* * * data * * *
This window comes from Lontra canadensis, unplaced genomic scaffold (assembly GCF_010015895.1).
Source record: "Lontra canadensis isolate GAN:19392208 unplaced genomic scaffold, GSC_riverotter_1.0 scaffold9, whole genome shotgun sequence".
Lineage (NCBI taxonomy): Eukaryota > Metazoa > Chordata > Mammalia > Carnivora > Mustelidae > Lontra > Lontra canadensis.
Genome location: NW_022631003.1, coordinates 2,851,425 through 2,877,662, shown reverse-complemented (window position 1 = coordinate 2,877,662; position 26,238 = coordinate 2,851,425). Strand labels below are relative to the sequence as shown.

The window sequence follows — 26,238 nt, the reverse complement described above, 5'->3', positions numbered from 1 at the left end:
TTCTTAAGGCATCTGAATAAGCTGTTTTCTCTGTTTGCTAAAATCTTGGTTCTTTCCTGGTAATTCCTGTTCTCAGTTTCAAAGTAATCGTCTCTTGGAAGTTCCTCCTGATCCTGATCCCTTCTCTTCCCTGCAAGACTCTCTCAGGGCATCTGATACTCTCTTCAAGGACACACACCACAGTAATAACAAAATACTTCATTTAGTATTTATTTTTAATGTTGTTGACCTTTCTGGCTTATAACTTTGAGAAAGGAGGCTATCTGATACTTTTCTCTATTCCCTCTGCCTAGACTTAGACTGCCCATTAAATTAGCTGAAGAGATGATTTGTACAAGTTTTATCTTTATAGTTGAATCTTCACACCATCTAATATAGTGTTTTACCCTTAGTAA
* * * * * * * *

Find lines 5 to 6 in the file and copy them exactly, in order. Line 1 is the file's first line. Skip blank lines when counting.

The window sequence follows — 26,238 nt, the reverse complement described above, 5'->3', positions numbered from 1 at the left end:
TTCTTAAGGCATCTGAATAAGCTGTTTTCTCTGTTTGCTAAAATCTTGGTTCTTTCCTGGTAATTCCTGTTCTCAGTTTCAAAGTAATCGTCTCTTGGAAGTTCCTCCTGATCCTGATCCCTTCTCTTCCCTGCAAGACTCTCTCAGGGCATCTGATACTCTCTTCAAGGACACACACCACAGTAATAACAAAATACTTCATTTAGTATTTATTTTTAATGTTGTTGACCTTTCTGGCTTATAACTTTGAGAAAGGAGGCTATCTGATACTTTTCTCTATTCCCTCTGCCTAGACTTAGACTGCCCATTAAATTAGCTGAAGAGATGATTTGTACAAGTTTTATCTTTATAGTTGAATCTTCACACCATCTAATATAGTGTTTTACCCTTAGTAA